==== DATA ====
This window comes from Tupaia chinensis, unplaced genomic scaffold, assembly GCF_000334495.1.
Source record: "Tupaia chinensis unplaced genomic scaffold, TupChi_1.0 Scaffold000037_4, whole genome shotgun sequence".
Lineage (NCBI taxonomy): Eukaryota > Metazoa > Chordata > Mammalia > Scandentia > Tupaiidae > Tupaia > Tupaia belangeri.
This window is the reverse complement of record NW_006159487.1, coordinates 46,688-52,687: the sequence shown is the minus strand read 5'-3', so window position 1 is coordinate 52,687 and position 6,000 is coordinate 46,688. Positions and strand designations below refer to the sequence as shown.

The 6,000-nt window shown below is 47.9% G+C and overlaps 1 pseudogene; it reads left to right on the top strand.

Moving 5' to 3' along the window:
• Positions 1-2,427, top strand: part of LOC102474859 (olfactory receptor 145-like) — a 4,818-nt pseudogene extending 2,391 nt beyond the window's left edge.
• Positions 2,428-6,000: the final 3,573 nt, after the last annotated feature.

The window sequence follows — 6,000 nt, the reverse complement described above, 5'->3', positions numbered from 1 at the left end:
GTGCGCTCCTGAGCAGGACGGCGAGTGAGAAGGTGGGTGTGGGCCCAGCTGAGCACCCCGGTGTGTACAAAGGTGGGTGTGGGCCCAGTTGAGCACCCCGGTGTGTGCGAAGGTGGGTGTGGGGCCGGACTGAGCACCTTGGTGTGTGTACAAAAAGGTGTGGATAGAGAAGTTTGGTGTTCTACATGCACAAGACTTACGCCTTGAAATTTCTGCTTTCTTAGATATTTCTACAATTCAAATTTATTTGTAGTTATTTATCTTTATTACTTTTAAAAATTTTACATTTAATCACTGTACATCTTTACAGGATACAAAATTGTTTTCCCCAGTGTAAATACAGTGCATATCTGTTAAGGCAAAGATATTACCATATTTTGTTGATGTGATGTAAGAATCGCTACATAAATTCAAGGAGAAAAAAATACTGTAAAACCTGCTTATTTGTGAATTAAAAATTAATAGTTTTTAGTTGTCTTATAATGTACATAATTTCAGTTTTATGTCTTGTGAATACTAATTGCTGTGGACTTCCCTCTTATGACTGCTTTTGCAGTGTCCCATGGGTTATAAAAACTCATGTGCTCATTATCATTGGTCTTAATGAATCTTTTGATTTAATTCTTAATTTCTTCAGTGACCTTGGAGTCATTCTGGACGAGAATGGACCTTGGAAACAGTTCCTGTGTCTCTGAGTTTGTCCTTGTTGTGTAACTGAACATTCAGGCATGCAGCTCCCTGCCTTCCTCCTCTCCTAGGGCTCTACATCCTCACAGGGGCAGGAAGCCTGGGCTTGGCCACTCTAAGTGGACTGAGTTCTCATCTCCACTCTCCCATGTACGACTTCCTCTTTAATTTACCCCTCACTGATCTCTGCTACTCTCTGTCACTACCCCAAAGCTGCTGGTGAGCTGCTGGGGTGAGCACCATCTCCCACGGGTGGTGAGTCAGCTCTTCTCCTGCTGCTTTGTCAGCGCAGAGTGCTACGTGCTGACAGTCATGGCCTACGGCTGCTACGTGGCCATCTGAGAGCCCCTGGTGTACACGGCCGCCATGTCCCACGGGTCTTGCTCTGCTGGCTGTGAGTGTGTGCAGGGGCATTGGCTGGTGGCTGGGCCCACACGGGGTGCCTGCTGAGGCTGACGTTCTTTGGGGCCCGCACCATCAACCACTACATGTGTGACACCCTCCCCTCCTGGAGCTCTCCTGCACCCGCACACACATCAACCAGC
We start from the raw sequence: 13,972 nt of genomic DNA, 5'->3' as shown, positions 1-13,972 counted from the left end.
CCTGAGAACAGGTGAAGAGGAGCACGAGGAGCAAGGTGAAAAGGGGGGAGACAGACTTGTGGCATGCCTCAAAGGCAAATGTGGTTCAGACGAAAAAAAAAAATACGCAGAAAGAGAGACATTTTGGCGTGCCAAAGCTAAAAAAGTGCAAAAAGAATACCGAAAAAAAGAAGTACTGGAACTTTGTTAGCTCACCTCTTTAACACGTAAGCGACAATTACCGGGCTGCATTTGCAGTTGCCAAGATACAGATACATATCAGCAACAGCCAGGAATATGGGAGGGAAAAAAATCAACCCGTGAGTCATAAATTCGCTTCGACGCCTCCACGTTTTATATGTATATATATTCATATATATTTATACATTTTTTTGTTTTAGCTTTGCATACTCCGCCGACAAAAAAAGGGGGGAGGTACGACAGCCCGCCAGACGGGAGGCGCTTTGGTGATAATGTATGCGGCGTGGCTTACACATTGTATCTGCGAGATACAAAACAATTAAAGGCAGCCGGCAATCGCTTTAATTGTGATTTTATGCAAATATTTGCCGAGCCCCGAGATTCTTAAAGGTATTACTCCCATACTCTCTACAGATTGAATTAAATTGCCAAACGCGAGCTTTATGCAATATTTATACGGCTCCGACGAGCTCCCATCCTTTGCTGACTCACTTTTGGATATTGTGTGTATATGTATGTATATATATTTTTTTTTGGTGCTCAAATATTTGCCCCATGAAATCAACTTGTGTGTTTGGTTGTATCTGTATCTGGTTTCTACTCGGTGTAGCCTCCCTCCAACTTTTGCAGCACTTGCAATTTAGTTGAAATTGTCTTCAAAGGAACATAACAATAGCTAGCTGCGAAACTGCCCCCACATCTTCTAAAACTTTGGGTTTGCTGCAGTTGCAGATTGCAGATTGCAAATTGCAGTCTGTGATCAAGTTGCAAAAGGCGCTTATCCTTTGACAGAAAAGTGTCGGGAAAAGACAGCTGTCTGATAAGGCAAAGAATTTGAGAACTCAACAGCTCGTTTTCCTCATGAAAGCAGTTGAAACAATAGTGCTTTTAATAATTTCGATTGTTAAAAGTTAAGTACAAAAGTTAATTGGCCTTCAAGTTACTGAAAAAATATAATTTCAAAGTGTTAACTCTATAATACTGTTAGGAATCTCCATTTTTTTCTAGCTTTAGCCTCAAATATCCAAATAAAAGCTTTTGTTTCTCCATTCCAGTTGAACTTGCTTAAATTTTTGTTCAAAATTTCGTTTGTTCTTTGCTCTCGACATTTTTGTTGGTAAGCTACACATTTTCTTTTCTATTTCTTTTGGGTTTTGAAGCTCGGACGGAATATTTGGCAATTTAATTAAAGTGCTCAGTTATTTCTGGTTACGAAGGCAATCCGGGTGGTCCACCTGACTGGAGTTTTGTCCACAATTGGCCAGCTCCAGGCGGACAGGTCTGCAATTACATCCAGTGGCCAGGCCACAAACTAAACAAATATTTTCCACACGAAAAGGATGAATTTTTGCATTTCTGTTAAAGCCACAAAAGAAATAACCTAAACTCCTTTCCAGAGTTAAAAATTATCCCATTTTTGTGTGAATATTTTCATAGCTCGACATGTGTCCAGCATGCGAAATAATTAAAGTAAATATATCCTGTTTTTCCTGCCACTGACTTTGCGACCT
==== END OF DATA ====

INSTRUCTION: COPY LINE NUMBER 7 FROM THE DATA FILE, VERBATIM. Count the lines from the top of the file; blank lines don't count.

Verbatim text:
• Positions 1-2,427, top strand: part of LOC102474859 (olfactory receptor 145-like) — a 4,818-nt pseudogene extending 2,391 nt beyond the window's left edge.